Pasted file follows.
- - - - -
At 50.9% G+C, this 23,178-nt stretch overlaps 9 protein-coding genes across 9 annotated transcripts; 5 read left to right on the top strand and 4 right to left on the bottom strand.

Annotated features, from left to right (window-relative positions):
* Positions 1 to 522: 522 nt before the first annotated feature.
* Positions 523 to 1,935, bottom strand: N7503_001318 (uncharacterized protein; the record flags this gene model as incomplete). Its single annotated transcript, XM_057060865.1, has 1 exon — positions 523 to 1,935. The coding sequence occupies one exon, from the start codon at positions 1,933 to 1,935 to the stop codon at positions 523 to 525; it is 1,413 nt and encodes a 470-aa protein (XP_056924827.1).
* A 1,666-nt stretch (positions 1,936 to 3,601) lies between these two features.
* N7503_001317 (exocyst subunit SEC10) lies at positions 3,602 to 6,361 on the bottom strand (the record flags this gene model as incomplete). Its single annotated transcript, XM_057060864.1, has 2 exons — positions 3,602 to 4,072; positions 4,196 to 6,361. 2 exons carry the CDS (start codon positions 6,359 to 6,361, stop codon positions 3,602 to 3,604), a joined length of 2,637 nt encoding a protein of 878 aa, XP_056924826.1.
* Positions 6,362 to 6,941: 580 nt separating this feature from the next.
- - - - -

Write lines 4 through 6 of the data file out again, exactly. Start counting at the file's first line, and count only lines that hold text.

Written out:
* Positions 523 to 1,935, bottom strand: N7503_001318 (uncharacterized protein; the record flags this gene model as incomplete). Its single annotated transcript, XM_057060865.1, has 1 exon — positions 523 to 1,935. The coding sequence occupies one exon, from the start codon at positions 1,933 to 1,935 to the stop codon at positions 523 to 525; it is 1,413 nt and encodes a 470-aa protein (XP_056924827.1).
* A 1,666-nt stretch (positions 1,936 to 3,601) lies between these two features.
* N7503_001317 (exocyst subunit SEC10) lies at positions 3,602 to 6,361 on the bottom strand (the record flags this gene model as incomplete). Its single annotated transcript, XM_057060864.1, has 2 exons — positions 3,602 to 4,072; positions 4,196 to 6,361. 2 exons carry the CDS (start codon positions 6,359 to 6,361, stop codon positions 3,602 to 3,604), a joined length of 2,637 nt encoding a protein of 878 aa, XP_056924826.1.